1995 results

  • Item Type: Text

Wickerman lays out three stipulations the Municipal Museum must follow to borrow a room in the Library Building.

Addams discusses her involvement with Henry Ford's Peace Ship and tells Schwimmer that she cannot intercede for her with Ford.

Schwimmer complains to Addams about the collapse of the Peace Ship and Neutral Conference for Continuous Mediation and her difficulties with the Fords and others.
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Addams' speech to the American Sociological Society argues that social interaction is the key to advancing society. In urban areas, city governments need to provide varied and organized recreations to build community.

A notice about the opening of the play, Shorty McCabe, in Wilkes-Barre, Pennsylvania.

Parker reports on an interview with Morrison regarding Addams' opposition to a child actor exception to the 1903 Illinois Child Labor Law.

Writing from the hospital bedside of her nephew, Addams thanks Robins for the book she sent at Christmas.

Addams thanks Blaine for sending flowers to Hull-House for Christmas.

Brooks thanks Addams for a "document," perhaps a recent article she had written.

Taylor thanks Addams for gathering subscriptions for Chicago Commons after the death of Mary Matz.

Brooks praises Addams' article on prostitution and then asks for assistance in relocating to Chicago to run her health business.

Addams sends Wald a gift and warm Christmas wishes.

Barrett thanks Addams for her articles about prostitution and explains the work of the Florence Crittenton Mission.

An anonymous writer apologizes for his misunderstanding of the biases of theRecord-Heraldagainst the police. Addams received a copy of this letter.

Corn offers Addams his argument for the sterilization of sex offenders as the only way to curb vice and prostitution.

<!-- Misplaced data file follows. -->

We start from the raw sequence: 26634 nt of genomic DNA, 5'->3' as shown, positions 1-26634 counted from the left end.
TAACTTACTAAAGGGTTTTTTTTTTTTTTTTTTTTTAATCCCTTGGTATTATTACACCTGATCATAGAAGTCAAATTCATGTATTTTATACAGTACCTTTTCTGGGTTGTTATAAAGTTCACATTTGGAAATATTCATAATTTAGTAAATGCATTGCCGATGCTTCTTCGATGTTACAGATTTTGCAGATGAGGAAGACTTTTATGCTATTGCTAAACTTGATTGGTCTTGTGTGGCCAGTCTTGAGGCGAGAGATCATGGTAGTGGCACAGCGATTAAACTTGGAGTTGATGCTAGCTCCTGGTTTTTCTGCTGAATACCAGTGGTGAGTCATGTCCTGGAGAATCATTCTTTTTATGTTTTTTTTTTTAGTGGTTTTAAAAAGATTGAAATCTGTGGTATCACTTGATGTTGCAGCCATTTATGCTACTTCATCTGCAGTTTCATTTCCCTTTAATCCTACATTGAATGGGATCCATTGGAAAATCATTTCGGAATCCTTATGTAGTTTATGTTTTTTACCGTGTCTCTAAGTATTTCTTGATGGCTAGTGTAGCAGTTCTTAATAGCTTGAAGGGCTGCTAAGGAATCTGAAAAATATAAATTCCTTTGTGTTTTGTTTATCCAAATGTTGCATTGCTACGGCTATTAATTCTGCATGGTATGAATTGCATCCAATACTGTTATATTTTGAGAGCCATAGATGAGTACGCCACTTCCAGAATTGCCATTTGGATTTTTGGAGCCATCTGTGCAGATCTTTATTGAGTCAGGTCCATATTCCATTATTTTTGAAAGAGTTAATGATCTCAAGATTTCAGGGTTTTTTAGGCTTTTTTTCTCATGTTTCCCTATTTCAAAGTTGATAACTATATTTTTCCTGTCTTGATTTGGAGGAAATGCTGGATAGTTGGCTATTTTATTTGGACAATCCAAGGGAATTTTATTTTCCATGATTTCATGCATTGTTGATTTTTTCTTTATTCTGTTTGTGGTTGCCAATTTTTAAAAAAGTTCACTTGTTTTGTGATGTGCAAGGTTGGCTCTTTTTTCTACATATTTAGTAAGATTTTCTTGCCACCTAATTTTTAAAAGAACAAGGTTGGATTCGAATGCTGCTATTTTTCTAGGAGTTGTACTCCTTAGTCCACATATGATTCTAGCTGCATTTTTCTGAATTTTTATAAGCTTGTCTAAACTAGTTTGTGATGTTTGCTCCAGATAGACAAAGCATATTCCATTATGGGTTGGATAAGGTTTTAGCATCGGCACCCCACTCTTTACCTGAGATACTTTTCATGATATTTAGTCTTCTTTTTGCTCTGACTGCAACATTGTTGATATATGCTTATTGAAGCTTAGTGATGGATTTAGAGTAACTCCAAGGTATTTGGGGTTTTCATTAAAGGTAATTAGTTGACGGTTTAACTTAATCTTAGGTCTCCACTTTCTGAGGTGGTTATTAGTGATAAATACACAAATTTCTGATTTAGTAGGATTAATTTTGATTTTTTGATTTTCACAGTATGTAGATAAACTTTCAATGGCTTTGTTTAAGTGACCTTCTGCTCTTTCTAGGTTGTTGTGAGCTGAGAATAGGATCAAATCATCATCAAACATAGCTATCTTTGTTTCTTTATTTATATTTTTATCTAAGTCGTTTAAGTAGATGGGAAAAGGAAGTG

Redington praises Addams' recent magazine articles, sends a donation, and tells her about his factory in which he employs women.

Addams received a copy of this anonymous letter, offering a scathing impression of Chicago politicians out to get Police Chief John McWeeny and criticizing the Chicago Tribune as corrupt. The writer uses derogatorynames, like "Sneaky" and "Sissy,"for…

Addams writes to Taylor that Rudolf Matz would be a excellent choice as trustee of the Chicago Commons.

Addams sends Breckinridge a letter (not found) for her consideration.

Abbott writes Addams to offer a gentle criticism of her negative use of the word "cadet" in her McClure's articles.

Addams sends Monroe some poetry written by an Italian boy in the Hull-House neighborhood and asks her to evaluate their potential for publication.

Sheldon writes Addams about meeting with her at Hull-House to discuss her work on an article about prostitution.

Addams writes James about plans for a suffrage meeting in Milwaukee.

Thomas follows up on a previous meeting with Addams at which they discussed her research and writing about prostitution. Thomas contradicts Addams' assertion that prostitution is a product of more advanced societies.

Addams writes James about a planned suffrage meeting in Wisconsin.

Addams writes Wald with news of her work, Mary Rozet Smith, and Smith's father.

Addams sends McCulloch materials in preparation for their trip to Milwaukee for a suffrage meeting.

Monroe asks Addams to contribute an article about the social settlement as an educational institution to the Cyclopedia of Education.

Addams send's Breckinridge a letter from a "promising young man" who might work at Breckinridge's School (enclosure not found).

Addams sends Breckinridge a letter (not found) from a potential employee for Breckinridge's Research Department, and suffrage matters.
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